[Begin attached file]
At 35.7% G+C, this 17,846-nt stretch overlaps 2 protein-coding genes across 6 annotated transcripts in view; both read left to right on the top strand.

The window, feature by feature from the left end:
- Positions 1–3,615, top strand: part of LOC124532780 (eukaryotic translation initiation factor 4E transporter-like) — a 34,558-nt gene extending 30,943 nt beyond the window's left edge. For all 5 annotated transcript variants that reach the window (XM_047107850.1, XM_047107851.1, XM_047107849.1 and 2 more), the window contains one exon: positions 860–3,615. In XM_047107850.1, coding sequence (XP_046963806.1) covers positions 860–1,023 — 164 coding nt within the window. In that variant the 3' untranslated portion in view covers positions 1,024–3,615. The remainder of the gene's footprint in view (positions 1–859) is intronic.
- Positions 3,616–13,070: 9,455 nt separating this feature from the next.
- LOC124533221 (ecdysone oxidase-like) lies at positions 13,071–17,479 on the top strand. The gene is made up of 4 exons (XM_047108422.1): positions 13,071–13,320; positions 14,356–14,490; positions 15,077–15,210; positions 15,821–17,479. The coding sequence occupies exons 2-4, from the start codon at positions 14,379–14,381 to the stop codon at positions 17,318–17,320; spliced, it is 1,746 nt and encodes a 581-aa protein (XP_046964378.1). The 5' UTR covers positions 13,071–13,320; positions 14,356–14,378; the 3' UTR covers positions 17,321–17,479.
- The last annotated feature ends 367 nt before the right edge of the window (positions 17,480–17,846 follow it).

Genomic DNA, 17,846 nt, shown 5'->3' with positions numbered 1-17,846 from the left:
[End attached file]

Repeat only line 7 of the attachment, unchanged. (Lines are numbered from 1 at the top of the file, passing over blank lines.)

Genomic DNA, 17,846 nt, shown 5'->3' with positions numbered 1-17,846 from the left: